From Meg Hardin. George, The surgical services in our hospital are requesting that we look into purchasing the Thromboelastograph (TEG) or Rotational Thromboelastometry System (ROTEM) in order to decrease blood utilization. TEG representatives tell surgical services that they can receive results with in 2 minutes of the blood being placed on the analyzer. I know nothing (except what I read) about these analyzers and was wondering if any of your readers who use TEG or ROTEM could give me some information? I thank everyone in advance for their time with this question.
Hi, Meg, I hope we get some good responses. I have no experience with the ROTEM, though many Fritsma Factor participants use them. The TEG has been around since 1948, is a point of care analyzer that provides clotting results within two minutes of initiation as claimed, though the complete TEG tracing may require as much as 30 minutes, the trailing portion illustrating fibrinolysis. Most TEGs and ROTEMs are managed by operating room personnel and interpreted by anesthetists and anesthesiologists as a means for monitoring anticoagulant therapy, fibrinolysis, and for detecting disseminated intravascular coagulation.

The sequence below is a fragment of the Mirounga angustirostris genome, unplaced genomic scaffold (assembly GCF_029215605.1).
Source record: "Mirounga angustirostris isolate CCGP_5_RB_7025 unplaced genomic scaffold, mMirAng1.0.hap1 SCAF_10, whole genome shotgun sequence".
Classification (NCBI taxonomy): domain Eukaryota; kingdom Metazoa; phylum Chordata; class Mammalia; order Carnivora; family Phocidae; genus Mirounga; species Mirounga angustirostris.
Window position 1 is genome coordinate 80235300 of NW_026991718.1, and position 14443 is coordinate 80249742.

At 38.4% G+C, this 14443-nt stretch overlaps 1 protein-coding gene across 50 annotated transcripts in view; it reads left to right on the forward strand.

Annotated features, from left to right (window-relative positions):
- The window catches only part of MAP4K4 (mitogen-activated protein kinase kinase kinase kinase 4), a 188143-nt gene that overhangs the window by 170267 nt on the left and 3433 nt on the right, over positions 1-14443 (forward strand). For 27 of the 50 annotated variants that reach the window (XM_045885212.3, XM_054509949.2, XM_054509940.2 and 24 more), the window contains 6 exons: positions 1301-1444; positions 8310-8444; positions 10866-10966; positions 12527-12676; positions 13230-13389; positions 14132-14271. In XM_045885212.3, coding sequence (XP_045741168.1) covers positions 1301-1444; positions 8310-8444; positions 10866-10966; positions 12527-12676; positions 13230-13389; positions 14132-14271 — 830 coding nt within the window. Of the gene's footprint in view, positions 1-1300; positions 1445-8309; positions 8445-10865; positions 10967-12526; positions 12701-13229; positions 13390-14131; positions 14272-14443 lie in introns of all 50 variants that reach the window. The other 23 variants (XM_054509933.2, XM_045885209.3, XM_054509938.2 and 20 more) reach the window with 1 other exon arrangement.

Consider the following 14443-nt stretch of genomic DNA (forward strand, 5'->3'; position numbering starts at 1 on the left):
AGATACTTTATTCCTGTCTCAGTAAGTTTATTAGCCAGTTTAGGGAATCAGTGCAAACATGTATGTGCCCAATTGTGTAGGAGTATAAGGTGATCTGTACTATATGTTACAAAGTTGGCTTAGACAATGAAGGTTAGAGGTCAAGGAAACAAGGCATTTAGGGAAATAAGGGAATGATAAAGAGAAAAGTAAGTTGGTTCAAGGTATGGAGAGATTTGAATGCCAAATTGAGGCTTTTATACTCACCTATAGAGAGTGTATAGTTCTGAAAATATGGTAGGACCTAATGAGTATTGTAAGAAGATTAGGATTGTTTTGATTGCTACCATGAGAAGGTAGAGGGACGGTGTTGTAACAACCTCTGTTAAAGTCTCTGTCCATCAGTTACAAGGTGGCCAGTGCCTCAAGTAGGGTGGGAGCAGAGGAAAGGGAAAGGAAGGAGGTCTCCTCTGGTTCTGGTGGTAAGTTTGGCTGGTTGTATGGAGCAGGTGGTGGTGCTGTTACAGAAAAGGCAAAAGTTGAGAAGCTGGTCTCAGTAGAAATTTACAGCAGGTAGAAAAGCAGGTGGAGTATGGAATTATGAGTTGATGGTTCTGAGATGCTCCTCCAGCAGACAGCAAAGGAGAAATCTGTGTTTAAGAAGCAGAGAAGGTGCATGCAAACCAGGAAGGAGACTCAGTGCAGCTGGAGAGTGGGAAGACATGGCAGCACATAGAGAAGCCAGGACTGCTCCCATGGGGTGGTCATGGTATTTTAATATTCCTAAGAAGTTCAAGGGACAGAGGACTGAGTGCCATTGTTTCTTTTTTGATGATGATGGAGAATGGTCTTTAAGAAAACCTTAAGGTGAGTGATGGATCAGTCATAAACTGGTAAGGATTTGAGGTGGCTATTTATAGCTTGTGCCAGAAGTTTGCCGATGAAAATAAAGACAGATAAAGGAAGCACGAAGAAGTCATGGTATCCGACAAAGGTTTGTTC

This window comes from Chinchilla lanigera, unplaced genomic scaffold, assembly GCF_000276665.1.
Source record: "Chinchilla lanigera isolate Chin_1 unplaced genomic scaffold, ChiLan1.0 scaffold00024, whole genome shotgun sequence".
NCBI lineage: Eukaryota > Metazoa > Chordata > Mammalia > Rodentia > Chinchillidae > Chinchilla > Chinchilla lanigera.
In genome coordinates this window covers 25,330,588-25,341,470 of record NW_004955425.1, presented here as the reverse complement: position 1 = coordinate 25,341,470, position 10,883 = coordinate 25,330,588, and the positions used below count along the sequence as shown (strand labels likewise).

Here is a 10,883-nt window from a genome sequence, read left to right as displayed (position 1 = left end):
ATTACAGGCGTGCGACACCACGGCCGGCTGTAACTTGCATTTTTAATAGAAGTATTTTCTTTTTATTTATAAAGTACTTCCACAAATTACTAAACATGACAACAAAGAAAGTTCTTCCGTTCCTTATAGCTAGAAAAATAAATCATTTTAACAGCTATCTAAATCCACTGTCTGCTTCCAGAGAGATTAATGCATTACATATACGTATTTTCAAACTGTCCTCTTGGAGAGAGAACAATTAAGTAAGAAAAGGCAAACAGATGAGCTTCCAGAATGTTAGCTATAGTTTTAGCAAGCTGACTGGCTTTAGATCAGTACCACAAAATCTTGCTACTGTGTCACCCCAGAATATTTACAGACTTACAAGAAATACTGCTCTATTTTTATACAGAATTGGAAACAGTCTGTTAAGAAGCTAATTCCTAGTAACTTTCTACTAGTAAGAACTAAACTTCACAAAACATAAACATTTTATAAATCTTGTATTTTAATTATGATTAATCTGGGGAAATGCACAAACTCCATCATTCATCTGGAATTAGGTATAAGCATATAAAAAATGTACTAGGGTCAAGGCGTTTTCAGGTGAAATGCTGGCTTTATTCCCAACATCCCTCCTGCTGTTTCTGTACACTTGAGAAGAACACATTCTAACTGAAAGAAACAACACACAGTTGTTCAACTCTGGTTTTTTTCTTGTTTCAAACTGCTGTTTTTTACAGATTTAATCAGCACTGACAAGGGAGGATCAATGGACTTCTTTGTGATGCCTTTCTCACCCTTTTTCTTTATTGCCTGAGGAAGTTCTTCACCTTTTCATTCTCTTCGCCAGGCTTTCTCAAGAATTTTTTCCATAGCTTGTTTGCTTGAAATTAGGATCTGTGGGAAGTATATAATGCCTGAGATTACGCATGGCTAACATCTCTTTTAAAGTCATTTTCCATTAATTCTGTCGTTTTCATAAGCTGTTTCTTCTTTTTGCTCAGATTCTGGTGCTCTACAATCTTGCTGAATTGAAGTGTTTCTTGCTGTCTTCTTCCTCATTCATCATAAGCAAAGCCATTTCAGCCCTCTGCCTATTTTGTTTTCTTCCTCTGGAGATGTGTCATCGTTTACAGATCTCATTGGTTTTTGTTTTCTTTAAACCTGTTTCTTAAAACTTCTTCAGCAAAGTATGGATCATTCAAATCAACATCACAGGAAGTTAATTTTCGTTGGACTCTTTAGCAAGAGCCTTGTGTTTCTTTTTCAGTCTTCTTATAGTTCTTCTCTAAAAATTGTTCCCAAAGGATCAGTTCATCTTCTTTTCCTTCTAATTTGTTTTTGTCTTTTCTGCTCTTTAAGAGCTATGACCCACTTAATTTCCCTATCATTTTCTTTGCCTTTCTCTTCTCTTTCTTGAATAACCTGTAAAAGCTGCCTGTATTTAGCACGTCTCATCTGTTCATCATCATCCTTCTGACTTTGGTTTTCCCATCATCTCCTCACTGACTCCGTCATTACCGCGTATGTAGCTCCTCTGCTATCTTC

An article, Gorlinger K, Fries D, Dirkmann D, et al. Reduction of FFP requirements by perioperative POC coagulation management with early calculated goal-directed therapy. Transfus Med Hemother 2012; 29: 104–13. illustrates how TEG may be used prior to surgery and in response to trauma to reduce therapeutic red blood cell and plasma volumes.